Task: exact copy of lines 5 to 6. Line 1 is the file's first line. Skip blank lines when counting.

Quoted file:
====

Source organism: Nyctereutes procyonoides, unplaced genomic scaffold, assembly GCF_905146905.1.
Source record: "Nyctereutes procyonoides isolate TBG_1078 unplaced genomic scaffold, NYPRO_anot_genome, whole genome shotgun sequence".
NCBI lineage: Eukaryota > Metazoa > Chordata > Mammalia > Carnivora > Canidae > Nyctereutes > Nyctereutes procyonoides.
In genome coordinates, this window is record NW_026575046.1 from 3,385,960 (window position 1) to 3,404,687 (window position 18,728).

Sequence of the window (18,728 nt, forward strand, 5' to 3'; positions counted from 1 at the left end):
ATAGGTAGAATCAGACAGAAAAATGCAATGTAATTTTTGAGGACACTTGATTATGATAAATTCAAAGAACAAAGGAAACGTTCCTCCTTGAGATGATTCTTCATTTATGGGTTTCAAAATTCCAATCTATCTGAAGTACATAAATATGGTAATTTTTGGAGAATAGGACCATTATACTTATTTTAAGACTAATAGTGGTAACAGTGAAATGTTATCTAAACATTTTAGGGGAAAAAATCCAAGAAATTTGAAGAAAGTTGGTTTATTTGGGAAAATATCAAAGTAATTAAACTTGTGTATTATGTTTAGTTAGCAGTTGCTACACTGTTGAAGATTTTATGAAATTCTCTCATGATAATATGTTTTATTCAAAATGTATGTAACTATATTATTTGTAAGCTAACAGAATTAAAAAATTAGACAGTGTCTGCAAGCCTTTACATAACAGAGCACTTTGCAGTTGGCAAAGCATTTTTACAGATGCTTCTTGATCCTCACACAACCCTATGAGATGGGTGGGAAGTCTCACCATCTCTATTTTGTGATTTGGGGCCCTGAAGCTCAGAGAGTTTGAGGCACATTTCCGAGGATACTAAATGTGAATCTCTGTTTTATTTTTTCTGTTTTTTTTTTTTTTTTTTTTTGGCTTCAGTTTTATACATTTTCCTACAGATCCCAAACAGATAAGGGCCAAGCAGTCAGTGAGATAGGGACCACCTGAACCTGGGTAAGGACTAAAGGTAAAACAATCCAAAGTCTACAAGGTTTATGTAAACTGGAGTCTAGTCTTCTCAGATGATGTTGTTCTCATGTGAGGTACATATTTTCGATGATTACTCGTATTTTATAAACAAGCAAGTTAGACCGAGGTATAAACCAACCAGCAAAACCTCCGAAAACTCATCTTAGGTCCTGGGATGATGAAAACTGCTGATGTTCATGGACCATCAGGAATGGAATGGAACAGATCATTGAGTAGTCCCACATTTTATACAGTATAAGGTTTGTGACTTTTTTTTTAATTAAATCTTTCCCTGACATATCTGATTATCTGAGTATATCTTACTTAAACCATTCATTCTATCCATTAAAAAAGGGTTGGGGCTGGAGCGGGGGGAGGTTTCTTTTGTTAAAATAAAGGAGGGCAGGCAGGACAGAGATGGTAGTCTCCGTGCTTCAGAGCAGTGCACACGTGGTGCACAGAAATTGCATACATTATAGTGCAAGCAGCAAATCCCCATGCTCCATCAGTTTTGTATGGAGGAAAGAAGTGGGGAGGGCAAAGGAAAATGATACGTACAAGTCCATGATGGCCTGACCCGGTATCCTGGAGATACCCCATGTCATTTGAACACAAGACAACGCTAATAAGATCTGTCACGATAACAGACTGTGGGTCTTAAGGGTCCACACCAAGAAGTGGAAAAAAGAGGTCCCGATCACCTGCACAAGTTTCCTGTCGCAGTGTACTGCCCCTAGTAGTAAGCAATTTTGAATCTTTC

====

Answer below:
Sequence of the window (18,728 nt, forward strand, 5' to 3'; positions counted from 1 at the left end):
ATAGGTAGAATCAGACAGAAAAATGCAATGTAATTTTTGAGGACACTTGATTATGATAAATTCAAAGAACAAAGGAAACGTTCCTCCTTGAGATGATTCTTCATTTATGGGTTTCAAAATTCCAATCTATCTGAAGTACATAAATATGGTAATTTTTGGAGAATAGGACCATTATACTTATTTTAAGACTAATAGTGGTAACAGTGAAATGTTATCTAAACATTTTAGGGGAAAAAATCCAAGAAATTTGAAGAAAGTTGGTTTATTTGGGAAAATATCAAAGTAATTAAACTTGTGTATTATGTTTAGTTAGCAGTTGCTACACTGTTGAAGATTTTATGAAATTCTCTCATGATAATATGTTTTATTCAAAATGTATGTAACTATATTATTTGTAAGCTAACAGAATTAAAAAATTAGACAGTGTCTGCAAGCCTTTACATAACAGAGCACTTTGCAGTTGGCAAAGCATTTTTACAGATGCTTCTTGATCCTCACACAACCCTATGAGATGGGTGGGAAGTCTCACCATCTCTATTTTGTGATTTGGGGCCCTGAAGCTCAGAGAGTTTGAGGCACATTTCCGAGGATACTAAATGTGAATCTCTGTTTTATTTTTTCTGTTTTTTTTTTTTTTTTTTTTTGGCTTCAGTTTTATACATTTTCCTACAGATCCCAAACAGATAAGGGCCAAGCAGTCAGTGAGATAGGGACCACCTGAACCTGGGTAAGGACTAAAGGTAAAACAATCCAAAGTCTACAAGGTTTATGTAAACTGGAGTCTAGTCTTCTCAGATGATGTTGTTCTCATGTGAGGTACATATTTTCGATGATTACTCGTATTTTATAAACAAGCAAGTTAGACCGAGGTATAAACCAACCAGCAAAACCTCCGAAAACTCATCTTAGGTCCTGGGATGATGAAAACTGCTGATGTTCATGGACCATCAGGAATGGAATGGAACAGATCATTGAGTAGTCCCACATTTTATACAGTATAAGGTTTGTGACTTTTTTTTTAATTAAATCTTTCCCTGACATATCTGATTATCTGAGTATATCTTACTTAAACCATTCATTCTATCCATTAAAAAAGGGTTGGGGCTGGAGCGGGGGGAGGTTTCTTTTGTTAAAATAAAGGAGGGCAGGCAGGACAGAGATGGTAGTCTCCGTGCTTCAGAGCAGTGCACACGTGGTGCACAGAAATTGCATACATTATAGTGCAAGCAGCAAATCCCCATGCTCCATCAGTTTTGTATGGAGGAAAGAAGTGGGGAGGGCAAAGGAAAATGATACGTACAAGTCCATGATGGCCTGACCCGGTATCCTGGAGATACCCCATGTCATTTGAACACAAGACAACGCTAATAAGATCTGTCACGATAACAGACTGTGGGTCTTAAGGGTCCACACCAAGAAGTGGAAAAAAGAGGTCCCGATCACCTGCACAAGTTTCCTGTCGCAGTGTACTGCCCCTAGTAGTAAGCAATTTTGAATCTTTC